The german print media recently covered the interesting initial public start of an international organization – the German Toilet Organization (GTO) – here in Germany which main objective is to lobby for more (public) toilets and improve access to clean sanitary needs worldwide (the pic to the left shows the recent “sanitation is dignity” exhibition on Potsdamer Platz in Berlin, Germany as organized by the GTO – pls click to enlarge).
Toilets, choo, restrooms, latrine, lavatory – you name it.
Well, you name it? What kind of words do people use when they try to express their need to “take a natures call” or have to relieve themselves? The problem starts with the fact that we – we as in people world-wide – don’t even like to talk about these issues. It’s a taboo that keeps on being ignored, yet going to toilet is just as natural as eating or sleeping. And in order to improve the sanitary situation worldwide, first thing we need to do is to start talking about this issue.
The shocking truth is that, according to the WHO and UNICEF, roughly 2,6 billion people (around 42% of the worlds population) don’t have access to a working (read: adequate) sanitary system – and with an ever growing population and a clear need for an improvement, something has to be done. Soon.
“Proper sanitation protects water resources, increases health, provides dignity, increases agricultural production, can be an energy resource”….wait! It increases agricultural production? How come?
The problem with waste water treatment in huge treatment plants starts with the initial problem that we – the users – flush down virtually anything down the toilet. Out of sight, out of mind? Maybe… However, the results of these daily actions are that we get to have this huge mixture of waste and nutrients that require a lot of process engineering and energy to be separated.
==> We are using electrical energy to treat our waste. How crazy is that?
Now, what’s with that argument that an improved treatment could increase agricultural production? Let me please (try to) explain:
Instead of re-thinking complicated and expensive ways on how to separate this horrible mixture, let’s directly go to the root of the problem and separate the urine from faeces and greywater where they are being mixed up: at the toilet. There are some toilet designs out there that come with a built-in separation system – just think of a bowl that has an extra outlet for the urine and you get the idea.
By doing this, we receive an almost homogeneous, separated material out of which we can then recover nutrients, trace elements and even energy. Think of phosphor, this fertiliser stuff we put on our fields & gardens: the world-wide resources are limited, yet some countries (like Nepal) still invest a lot of money to import it although we could just recover up to ~40% of that phosphour from our urine.
In fact, the German Agency for Technical Co-operation (GTZ) started (among others) an initiative to promote this idea of closing nutrient loops some years ago and have shown great progress in promoting this much needed approach to fulfill the Millenium Development Goals set by the UN. They call it ecological sanitation (ecosan) and to emphasize a systematical approach to this paradigm shift, they have published a source-book (PDF, 9 MB) as well as other useful information material that will help to promote this great idea of ecological sanitation.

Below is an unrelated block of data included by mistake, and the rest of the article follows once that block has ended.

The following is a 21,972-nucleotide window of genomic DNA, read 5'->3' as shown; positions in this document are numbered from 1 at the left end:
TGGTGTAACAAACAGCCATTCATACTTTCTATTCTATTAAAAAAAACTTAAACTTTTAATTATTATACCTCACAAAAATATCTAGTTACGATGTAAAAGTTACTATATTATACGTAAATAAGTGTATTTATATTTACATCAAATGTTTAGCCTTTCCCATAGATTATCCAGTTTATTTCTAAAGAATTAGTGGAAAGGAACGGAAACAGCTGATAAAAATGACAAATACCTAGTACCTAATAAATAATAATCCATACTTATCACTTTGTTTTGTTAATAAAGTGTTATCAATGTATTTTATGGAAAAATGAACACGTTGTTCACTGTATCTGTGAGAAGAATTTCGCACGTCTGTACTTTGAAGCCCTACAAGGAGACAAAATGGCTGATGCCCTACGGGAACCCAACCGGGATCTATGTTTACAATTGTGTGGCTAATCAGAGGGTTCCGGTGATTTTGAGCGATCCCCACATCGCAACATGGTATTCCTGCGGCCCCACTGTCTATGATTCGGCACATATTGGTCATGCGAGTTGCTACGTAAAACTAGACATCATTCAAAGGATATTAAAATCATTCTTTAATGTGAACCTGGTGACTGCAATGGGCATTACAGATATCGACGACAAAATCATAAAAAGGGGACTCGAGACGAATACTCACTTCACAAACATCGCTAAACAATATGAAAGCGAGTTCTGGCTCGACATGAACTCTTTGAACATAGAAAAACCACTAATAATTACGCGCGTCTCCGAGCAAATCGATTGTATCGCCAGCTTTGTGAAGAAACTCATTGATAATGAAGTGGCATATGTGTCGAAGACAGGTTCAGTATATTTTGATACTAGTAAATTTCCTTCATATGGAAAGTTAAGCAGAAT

Mind you – ecosan isn’t just a technology or a technical approach to bugging issues. It’s a philosophy and understanding for the challenge which we’ll have to face in the 21st century: closing biological cycles/loops. Among the key issues of ecosan as documented in the so-called Bellagio Principles, we find the following definition:
Waste should be considered a resource, and its management should be holistic and form part of integrated water resources, nutrient flow and waste management.
• inputs should be reduced so as to promote efficiency and water and environmental security
• exports of waste should be minimised to promote efficiency and reduce the spread of pollution
• wastewater should be recycled and added to the water budget
And yes, I am very passionate about this subject and as I’ve mentioned earlier, the challenge I see for us in the 21st century will be to re-design the products and technologies we’re using on a daily basis so that every material remains in a biological or technical loop / cycle. No more end-of-pipe technologies but cradle-to-cradle designs with materials that remain as nutrients to future generations. There is so much technology out there and it starts with generating an awareness for the biological cylce – something our forefathers already knew and we apparently forgot with todays products. Also, this isn’t just one of those ideas for the drawers of development aid – this is an approach on a global basis that sees various implementations in e.g. Europe as well as in Asia or Africa. The technology is already applied – even in Kenya – and in fact, I am planing to promote this even more when I am back in Kenya.
(@GTZ: I AM YOUR MAN ON THIS…hint, hint ;-)
Coming back to the toilet issue, please have a look at the website of the World Toilet Organization to find out what YOUR options are to make a change – now. Thank you!